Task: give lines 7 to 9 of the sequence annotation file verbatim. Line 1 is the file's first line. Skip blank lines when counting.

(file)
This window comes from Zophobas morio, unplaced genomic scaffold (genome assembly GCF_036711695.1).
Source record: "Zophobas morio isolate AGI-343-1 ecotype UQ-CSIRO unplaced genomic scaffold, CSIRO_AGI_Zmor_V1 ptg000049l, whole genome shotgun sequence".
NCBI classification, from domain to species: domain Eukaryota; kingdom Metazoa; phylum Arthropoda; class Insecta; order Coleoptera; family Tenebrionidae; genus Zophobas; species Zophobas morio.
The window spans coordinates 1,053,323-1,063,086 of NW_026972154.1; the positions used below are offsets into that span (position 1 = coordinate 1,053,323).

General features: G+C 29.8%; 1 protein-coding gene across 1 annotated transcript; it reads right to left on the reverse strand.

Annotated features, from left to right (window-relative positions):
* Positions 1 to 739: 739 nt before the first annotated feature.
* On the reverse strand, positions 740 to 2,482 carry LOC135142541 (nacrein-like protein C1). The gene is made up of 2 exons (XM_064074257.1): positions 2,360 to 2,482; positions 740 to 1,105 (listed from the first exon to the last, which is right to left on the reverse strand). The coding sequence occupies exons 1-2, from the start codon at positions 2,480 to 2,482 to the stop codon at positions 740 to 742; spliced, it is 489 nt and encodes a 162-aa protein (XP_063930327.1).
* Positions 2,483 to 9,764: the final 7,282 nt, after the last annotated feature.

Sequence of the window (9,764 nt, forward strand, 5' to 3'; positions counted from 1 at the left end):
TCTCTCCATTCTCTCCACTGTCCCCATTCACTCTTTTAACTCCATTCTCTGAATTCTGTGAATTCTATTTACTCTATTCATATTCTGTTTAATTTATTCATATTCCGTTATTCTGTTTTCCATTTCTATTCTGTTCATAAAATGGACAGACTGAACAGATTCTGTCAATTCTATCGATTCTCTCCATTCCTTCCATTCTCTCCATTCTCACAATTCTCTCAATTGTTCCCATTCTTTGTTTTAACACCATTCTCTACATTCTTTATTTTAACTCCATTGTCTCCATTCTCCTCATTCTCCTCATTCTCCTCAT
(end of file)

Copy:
* Positions 1 to 739: 739 nt before the first annotated feature.
* On the reverse strand, positions 740 to 2,482 carry LOC135142541 (nacrein-like protein C1). The gene is made up of 2 exons (XM_064074257.1): positions 2,360 to 2,482; positions 740 to 1,105 (listed from the first exon to the last, which is right to left on the reverse strand). The coding sequence occupies exons 1-2, from the start codon at positions 2,480 to 2,482 to the stop codon at positions 740 to 742; spliced, it is 489 nt and encodes a 162-aa protein (XP_063930327.1).
* Positions 2,483 to 9,764: the final 7,282 nt, after the last annotated feature.